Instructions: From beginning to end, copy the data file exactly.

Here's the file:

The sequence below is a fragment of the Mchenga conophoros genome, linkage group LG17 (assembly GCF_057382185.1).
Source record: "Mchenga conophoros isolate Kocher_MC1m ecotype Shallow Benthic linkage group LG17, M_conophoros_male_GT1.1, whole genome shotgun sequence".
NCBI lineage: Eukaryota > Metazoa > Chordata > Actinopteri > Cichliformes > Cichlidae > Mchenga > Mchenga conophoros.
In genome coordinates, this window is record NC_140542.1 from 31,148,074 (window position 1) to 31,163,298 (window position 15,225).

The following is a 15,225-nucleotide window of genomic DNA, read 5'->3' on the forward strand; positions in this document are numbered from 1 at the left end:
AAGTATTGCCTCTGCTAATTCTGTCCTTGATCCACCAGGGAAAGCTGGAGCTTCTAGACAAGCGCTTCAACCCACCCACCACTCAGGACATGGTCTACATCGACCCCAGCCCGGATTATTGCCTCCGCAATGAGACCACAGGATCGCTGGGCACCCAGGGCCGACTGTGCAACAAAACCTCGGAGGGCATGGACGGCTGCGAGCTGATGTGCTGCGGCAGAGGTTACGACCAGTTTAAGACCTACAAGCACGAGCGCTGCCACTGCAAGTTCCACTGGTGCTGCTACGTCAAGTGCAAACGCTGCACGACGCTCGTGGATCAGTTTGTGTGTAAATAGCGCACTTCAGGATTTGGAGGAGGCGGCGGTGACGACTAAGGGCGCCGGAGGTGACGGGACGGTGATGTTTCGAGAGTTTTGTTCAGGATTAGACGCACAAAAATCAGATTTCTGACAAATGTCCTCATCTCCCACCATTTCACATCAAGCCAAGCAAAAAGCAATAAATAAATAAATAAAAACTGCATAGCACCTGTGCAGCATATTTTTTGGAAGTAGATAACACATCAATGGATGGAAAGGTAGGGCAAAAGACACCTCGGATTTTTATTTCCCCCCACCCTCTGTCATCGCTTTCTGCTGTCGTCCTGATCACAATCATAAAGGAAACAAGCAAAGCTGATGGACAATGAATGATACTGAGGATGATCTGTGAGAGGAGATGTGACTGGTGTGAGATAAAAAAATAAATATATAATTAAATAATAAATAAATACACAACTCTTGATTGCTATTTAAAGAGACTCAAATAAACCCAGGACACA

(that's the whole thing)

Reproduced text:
The sequence below is a fragment of the Mchenga conophoros genome, linkage group LG17 (assembly GCF_057382185.1).
Source record: "Mchenga conophoros isolate Kocher_MC1m ecotype Shallow Benthic linkage group LG17, M_conophoros_male_GT1.1, whole genome shotgun sequence".
NCBI lineage: Eukaryota > Metazoa > Chordata > Actinopteri > Cichliformes > Cichlidae > Mchenga > Mchenga conophoros.
In genome coordinates, this window is record NC_140542.1 from 31,148,074 (window position 1) to 31,163,298 (window position 15,225).

The following is a 15,225-nucleotide window of genomic DNA, read 5'->3' on the forward strand; positions in this document are numbered from 1 at the left end:
AAGTATTGCCTCTGCTAATTCTGTCCTTGATCCACCAGGGAAAGCTGGAGCTTCTAGACAAGCGCTTCAACCCACCCACCACTCAGGACATGGTCTACATCGACCCCAGCCCGGATTATTGCCTCCGCAATGAGACCACAGGATCGCTGGGCACCCAGGGCCGACTGTGCAACAAAACCTCGGAGGGCATGGACGGCTGCGAGCTGATGTGCTGCGGCAGAGGTTACGACCAGTTTAAGACCTACAAGCACGAGCGCTGCCACTGCAAGTTCCACTGGTGCTGCTACGTCAAGTGCAAACGCTGCACGACGCTCGTGGATCAGTTTGTGTGTAAATAGCGCACTTCAGGATTTGGAGGAGGCGGCGGTGACGACTAAGGGCGCCGGAGGTGACGGGACGGTGATGTTTCGAGAGTTTTGTTCAGGATTAGACGCACAAAAATCAGATTTCTGACAAATGTCCTCATCTCCCACCATTTCACATCAAGCCAAGCAAAAAGCAATAAATAAATAAATAAAAACTGCATAGCACCTGTGCAGCATATTTTTTGGAAGTAGATAACACATCAATGGATGGAAAGGTAGGGCAAAAGACACCTCGGATTTTTATTTCCCCCCACCCTCTGTCATCGCTTTCTGCTGTCGTCCTGATCACAATCATAAAGGAAACAAGCAAAGCTGATGGACAATGAATGATACTGAGGATGATCTGTGAGAGGAGATGTGACTGGTGTGAGATAAAAAAATAAATATATAATTAAATAATAAATAAATACACAACTCTTGATTGCTATTTAAAGAGACTCAAATAAACCCAGGACACA